Chronic kidney disease (CKD) affects 11% of the US population, costs tens of billions of dollars annually, and can lead to progressive kidney failure, cardiovascular disease (CVD), and early mortality. Although we understand much about the epidemiology of CKD and its associations with CVD, the underlying mechanisms of CKD pathogenesis, progression, and complications remain less well understood. In this proposal, we seek to test the hypothesis that oxalate-a toxic terminal metabolite that accumulates in all forms of CKD-contributes to the progression and complications of CKD. Kidney failure from oxalate nephropathy is a devastating complication of genetic and acquired diseases in which excessive oxalate is generated (primary hyperoxaluria) or absorbed (enteric hyperoxaluria). Oxalate has been shown to cause endothelial dysfunction, mitochondrial damage, oxidative stress, and inflammation in vitro and in animal models of oxalate nephropathy. As kidney function declines in all forms of CKD, oxalate levels increase in the plasma and glomerular ultrafiltrate, leading to increased systemic and intra-renal exposure to oxalate and consequent tissue injury. To test this hypothesis, we propose an ancillary study to the Chronic Renal Insufficiency Cohort (CRIC), an NIH-sponsored longitudinal study of 3,939 individuals with CKD that has stored biospecimens and adjudicated kidney and cardiovascular outcomes over an average of 6 years of follow-up. We will measure oxalate levels in baseline plasma and 24h urine samples to determine their associations with subsequent adverse CKD outcomes. Confirmation of our hypothesis may lead to a paradigm shift in CKD evaluation and risk stratification, and identify oxalate as a novel therapeutic target for interventional trials aimed t reducing oxalate absorption or generation.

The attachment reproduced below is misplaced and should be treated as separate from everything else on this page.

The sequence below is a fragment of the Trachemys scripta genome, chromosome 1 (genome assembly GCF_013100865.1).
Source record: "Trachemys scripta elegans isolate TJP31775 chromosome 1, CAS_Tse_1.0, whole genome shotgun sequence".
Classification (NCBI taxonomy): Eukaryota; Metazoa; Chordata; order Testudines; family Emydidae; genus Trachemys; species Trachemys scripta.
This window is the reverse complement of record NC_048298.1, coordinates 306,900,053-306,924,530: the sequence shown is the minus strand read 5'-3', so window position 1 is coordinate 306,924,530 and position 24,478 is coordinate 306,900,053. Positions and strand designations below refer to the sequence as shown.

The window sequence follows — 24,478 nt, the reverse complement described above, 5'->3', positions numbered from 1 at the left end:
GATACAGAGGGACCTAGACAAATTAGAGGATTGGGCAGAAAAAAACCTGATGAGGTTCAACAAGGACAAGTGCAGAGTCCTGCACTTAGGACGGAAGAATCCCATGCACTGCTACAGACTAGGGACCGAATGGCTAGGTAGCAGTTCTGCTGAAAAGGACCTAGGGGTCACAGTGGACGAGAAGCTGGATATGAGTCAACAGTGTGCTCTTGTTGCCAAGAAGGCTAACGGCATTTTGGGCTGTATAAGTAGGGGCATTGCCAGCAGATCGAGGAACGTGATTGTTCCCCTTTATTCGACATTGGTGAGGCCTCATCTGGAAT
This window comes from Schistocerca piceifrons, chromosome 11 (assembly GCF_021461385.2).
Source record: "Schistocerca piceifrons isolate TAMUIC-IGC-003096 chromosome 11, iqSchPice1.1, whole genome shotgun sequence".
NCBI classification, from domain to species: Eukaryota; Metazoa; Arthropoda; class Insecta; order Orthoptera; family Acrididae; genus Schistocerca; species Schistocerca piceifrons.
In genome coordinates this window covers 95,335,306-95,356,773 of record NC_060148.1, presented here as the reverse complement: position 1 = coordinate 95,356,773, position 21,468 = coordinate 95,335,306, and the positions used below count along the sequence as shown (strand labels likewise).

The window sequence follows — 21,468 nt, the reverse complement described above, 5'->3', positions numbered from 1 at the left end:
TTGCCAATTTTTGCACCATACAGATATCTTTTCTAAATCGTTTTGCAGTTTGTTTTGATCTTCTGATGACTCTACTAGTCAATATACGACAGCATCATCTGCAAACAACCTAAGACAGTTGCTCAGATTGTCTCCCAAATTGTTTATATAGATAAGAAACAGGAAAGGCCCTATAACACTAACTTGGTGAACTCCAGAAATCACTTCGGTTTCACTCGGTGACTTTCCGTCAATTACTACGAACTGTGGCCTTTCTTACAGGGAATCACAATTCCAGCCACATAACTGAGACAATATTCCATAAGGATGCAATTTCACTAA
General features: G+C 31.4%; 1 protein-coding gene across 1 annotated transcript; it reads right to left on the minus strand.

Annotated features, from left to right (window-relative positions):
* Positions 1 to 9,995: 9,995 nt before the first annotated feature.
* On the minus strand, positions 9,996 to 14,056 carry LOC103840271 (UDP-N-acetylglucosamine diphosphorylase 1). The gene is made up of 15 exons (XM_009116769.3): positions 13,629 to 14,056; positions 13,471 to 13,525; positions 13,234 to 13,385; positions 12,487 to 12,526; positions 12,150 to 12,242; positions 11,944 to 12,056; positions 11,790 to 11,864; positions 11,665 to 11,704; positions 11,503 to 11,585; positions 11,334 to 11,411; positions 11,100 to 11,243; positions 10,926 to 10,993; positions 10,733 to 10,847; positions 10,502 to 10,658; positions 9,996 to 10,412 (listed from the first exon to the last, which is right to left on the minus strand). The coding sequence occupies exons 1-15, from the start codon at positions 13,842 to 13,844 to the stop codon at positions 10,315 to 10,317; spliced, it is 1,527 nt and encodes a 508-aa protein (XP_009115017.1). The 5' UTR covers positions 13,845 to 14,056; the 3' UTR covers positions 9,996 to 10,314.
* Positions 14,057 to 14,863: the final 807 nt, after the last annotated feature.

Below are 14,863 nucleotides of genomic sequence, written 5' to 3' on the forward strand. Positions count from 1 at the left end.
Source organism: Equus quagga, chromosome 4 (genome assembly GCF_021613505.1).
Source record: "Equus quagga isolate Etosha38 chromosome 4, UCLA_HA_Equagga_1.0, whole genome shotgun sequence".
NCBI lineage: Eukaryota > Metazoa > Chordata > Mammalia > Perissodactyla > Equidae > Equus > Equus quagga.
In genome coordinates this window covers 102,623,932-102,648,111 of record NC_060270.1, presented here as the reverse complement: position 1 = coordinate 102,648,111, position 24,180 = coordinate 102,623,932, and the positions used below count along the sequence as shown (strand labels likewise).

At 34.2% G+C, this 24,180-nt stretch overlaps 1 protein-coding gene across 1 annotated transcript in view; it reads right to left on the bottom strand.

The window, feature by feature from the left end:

Chronic kidney disease (CKD) can be a progressive disease that leads to kidney failure, cardiovascular complications, and early mortality. In this proposal we will test whether higher levels of plasma and urine oxalate-a toxic terminal metabolite that accumulates in patients with CKD-are associated with a higher risk of kidney failure and cardiovascular disease events. Identification of oxalate as a risk factor and potential mediator of tissue injury in CKD may lead to the incorporation of oxalate measurements into the routine evaluation of CKD patients and focus efforts to test therapies to limit oxalate absorption or generation.
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